• Look for mentors or interesting people in you surrounding by simply writing the occupancy/field/company that your interested into the search field. Then either write them a message when adding them or email them. Many people have emails on their LinkedIn profiles. In most cases people get excited about hearing that someone wants to talk to them about what they are doing. Just show real curiosity and you will get to meet a lot of cool, new people. The guy that I met had reached out to around 90 people so far and none of them had taken it the wrong way. Many even payed for the lunch or fika because he was a student and was expected to have less money than them.
  • Write posts now and then to attract people to your profile.

I hope these advises will help you just as much as they help me. At the moment LinkedIn provides a way to reach out to people unlike most other sites. Take the opportunity, because no one knows how long it will last. Good luck in future decisions!

So, the course ME2603 Entrepreneurship has now come to an end and it is somehow sad. It has  been a course that has most likely made many of us students to feel more comfortable presenting pitches, talking about our ideas and getting feedback on them, but most importantly making new connections.

As a medical engineer, I do not have that much of knowledge in entrepreneurship and everything that is connected to it. That is why I chose this course, to learn things that are outside my comfort zone and to know where to go whenever I get an idea in the future and where to put it forward. I have now begun to go to events (which I would never have done if it wasn’t because of the course) and it has been such a good experience. I have meet people from my field, but also people who have a totally opposite educational background. Also, I volunteered at SUP46 and got more engaged in schoolevents.

To conclude, I have not only learnt about what entrepreneurship is but also to start networking, going outside my comfort zone, meet with people who are successful in their fields and to grow as a person. I really do recommend this course to everyone.

Everyone has most likely seen the program called Draknästet (If you’re not from Sweden then it is probably called something else in your country). It is a program where entrepreneurs can present their idea or prototype to inventors, and tell them how much capital they need in order to accomplish their idea. If the idea is good, then the inventor will be willing to invest otherwise not.

One of the prototypes that were presented on the show, and caught my attention, was Mollii. It is an elektrodress that enables stiff and aching musmolli2cles to relax. Electrical stimulation is used to reduce the tension in muscles, as well as spasm. The electrodress is used by people with stroke, brain damage, etc [1]. In the first part of the episode (you can find the link down below) you will see a little girl that, after using the elektrodress, has got the ability of moving her legs and doesn’t need to inject any medication any longer.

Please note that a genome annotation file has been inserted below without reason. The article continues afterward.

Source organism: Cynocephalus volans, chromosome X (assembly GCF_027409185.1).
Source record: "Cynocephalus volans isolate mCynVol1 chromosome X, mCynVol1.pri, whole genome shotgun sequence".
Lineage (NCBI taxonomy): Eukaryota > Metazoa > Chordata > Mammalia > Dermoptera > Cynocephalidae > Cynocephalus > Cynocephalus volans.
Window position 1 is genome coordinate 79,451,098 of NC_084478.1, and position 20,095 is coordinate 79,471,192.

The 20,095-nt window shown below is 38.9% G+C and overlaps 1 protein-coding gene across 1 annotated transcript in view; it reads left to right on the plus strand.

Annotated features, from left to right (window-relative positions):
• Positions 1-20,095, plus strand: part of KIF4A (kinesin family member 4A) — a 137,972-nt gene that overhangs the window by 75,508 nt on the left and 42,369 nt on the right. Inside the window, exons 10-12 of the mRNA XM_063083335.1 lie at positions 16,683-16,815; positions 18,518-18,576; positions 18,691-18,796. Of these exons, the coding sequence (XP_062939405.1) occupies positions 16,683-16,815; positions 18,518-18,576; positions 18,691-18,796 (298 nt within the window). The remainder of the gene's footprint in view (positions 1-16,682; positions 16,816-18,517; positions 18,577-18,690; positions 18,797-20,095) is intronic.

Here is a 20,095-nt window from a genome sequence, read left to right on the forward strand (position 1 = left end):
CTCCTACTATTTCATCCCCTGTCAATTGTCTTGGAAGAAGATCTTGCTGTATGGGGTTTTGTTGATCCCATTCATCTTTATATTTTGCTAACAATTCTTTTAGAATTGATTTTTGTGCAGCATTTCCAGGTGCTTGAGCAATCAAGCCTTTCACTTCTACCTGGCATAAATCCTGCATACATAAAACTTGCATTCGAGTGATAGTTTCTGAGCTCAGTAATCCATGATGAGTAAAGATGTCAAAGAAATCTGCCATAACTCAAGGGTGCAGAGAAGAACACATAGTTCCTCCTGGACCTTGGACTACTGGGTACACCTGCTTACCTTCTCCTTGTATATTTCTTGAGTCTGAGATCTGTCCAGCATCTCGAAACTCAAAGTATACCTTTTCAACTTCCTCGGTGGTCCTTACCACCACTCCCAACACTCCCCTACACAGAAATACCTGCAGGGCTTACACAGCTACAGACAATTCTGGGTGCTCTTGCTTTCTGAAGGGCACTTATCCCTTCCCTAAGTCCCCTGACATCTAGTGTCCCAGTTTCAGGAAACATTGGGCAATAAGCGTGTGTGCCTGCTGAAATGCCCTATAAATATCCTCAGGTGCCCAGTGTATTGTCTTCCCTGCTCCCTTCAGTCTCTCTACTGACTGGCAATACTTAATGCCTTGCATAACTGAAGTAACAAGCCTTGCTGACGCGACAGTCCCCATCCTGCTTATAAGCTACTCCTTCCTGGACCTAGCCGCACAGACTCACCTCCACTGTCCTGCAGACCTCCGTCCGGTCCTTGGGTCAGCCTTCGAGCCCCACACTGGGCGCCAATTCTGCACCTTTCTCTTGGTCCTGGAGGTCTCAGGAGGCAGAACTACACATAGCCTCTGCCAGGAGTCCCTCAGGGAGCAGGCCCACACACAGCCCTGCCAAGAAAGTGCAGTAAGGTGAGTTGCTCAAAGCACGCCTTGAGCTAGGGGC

Personally, I find it immensely fascinating how a dress, like Mollii, can enable people to walk and move more freely and with a more relaxed manner. And there should be more products like this out on the market but more entrepreneurs need to get out there and show their prototypes.


Here is the link to the episode when Mollii was presented:

Part 1: https://www.youtube.com/watch?v=AwoMXhdI4kw

Part 2: https://www.youtube.com/watch?v=yRHh1mMgB1o


Here is the link to their website: http://inerventions.se/


These types of products makes me even more motivated to one day innovate a product that will help people to either have the ability to walk, drink or eat. Basically some of the things that people take for granted. However, as a medical engineer I haven’t had that much of courses in management or entrepreneurship and, thus, this is the reason to why I am currently taking the course in Entrepreneurship at KTH.


[1] http://inerventions.se/produkt/

Picture taken from: http://www.kth.se/en/aktuellt/nyheter/suited-for-treatment-of-brain-damage-1.421729

Thinking of innovation gives me thoughts about developing new products or services based on recent inventions or discoveries. Unfortunately that makes one forget about other opportunities to innovate something old that already exists on a “mature” market like developing new ways to offer, manufacture or advertise an ancient product. That kind of innovation is something that Mackmyra, a Swedish brand of whiskey has developed and based their business model on. The company is blooming and is noted on OMX Large cap and has today a stock market value of 105 MSEK. The business model is “low tech” but still pretty innovative in my opinion…

The company offers whiskey slightly above the price of an average bottle of “water of life” to customers sold in stores and they also sell larger amounts of whiskey in casks to restaurants and bars. BUT, the innovative side of Mackmyra is that they offer undeveloped whiskey in casks to private customers, which means that anyone can buy their own barrel of whiskey and have it aged in Mackmyras storage until it is finished i.e. aged correctly. In this way they differ from other liquor companies on the Swedish market because of their way of selling a product. This could be a great business opportunity as they offer a product combined with a service that provides great customer value. This makes the product much more of an experience as you get the benefits of being a whiskey maker without having to invest a lot of money. -You get to choose the characteristics of your whiskey, you will own the product during the time its aging and you will be able to treat yourself and your friends with hopefully great whiskey when the time is ready. This is an innovative approach of selling whiskey and I’m not sure if this is innovation in its true form, but since it is revolutionizing for the Swedish whiskey industry I would at least say that this business model really is innovative.

Do you have any examples of something similar in terms of ideas and innovation for traditional markets, or do you oppose my opinion regarding the innovativeness of Mackmyra..?